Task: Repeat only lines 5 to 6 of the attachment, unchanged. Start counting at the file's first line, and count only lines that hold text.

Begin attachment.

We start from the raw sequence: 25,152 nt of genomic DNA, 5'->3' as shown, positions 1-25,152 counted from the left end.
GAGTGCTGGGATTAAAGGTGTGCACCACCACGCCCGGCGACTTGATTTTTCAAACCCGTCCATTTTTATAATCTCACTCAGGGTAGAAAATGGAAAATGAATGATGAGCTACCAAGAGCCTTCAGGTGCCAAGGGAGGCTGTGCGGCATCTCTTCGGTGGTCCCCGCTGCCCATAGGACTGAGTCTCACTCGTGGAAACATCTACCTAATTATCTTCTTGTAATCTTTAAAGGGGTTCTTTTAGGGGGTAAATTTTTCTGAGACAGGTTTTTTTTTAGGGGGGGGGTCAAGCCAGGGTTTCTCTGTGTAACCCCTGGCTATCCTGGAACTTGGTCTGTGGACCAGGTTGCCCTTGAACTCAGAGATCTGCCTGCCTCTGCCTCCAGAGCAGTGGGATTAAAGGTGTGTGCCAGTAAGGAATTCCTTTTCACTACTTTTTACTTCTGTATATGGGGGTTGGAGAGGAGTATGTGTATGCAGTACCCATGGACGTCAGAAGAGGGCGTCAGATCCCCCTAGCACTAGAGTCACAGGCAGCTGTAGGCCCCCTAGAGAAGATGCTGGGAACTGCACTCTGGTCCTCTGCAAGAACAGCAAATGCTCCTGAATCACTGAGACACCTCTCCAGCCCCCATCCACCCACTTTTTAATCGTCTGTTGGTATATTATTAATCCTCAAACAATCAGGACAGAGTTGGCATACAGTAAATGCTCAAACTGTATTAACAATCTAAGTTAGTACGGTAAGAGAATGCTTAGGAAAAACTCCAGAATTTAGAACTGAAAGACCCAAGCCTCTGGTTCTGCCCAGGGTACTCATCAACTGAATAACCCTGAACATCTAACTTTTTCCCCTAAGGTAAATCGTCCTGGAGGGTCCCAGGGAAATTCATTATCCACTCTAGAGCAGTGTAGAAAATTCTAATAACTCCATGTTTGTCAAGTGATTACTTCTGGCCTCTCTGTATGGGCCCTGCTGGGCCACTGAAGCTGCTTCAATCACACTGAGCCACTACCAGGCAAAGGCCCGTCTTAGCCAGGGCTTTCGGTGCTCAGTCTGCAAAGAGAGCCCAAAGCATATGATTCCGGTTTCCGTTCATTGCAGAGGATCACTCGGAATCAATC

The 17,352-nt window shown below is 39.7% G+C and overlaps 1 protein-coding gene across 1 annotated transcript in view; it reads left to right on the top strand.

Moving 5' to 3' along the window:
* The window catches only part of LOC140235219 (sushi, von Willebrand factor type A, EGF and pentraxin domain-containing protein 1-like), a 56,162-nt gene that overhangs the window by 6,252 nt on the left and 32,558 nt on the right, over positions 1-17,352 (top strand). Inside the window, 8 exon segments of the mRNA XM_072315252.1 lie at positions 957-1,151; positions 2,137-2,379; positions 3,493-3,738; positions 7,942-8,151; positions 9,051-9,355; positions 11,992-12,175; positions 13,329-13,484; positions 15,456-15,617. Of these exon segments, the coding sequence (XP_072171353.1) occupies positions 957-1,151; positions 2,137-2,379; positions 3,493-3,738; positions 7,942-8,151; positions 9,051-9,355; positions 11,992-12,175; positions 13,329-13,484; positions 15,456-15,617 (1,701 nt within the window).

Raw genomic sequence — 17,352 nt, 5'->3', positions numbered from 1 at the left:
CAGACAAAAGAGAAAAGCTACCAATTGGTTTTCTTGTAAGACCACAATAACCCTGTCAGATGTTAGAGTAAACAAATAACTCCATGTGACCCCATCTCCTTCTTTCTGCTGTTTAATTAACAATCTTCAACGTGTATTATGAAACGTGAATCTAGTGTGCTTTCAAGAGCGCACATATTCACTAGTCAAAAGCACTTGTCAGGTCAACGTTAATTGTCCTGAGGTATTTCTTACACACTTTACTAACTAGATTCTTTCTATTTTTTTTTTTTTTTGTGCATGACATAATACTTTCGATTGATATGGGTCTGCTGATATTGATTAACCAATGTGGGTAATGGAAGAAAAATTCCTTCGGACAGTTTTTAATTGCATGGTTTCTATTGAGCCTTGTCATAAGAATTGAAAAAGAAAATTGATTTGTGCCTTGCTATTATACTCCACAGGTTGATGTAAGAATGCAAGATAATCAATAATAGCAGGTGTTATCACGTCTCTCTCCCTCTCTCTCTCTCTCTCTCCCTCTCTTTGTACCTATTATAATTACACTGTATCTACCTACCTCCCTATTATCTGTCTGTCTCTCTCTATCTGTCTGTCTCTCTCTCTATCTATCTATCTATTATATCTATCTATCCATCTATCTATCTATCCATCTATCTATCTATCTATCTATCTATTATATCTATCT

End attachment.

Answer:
* The window catches only part of LOC140235219 (sushi, von Willebrand factor type A, EGF and pentraxin domain-containing protein 1-like), a 56,162-nt gene that overhangs the window by 6,252 nt on the left and 32,558 nt on the right, over positions 1-17,352 (top strand). Inside the window, 8 exon segments of the mRNA XM_072315252.1 lie at positions 957-1,151; positions 2,137-2,379; positions 3,493-3,738; positions 7,942-8,151; positions 9,051-9,355; positions 11,992-12,175; positions 13,329-13,484; positions 15,456-15,617. Of these exon segments, the coding sequence (XP_072171353.1) occupies positions 957-1,151; positions 2,137-2,379; positions 3,493-3,738; positions 7,942-8,151; positions 9,051-9,355; positions 11,992-12,175; positions 13,329-13,484; positions 15,456-15,617 (1,701 nt within the window).

Raw genomic sequence — 17,352 nt, 5'->3', positions numbered from 1 at the left: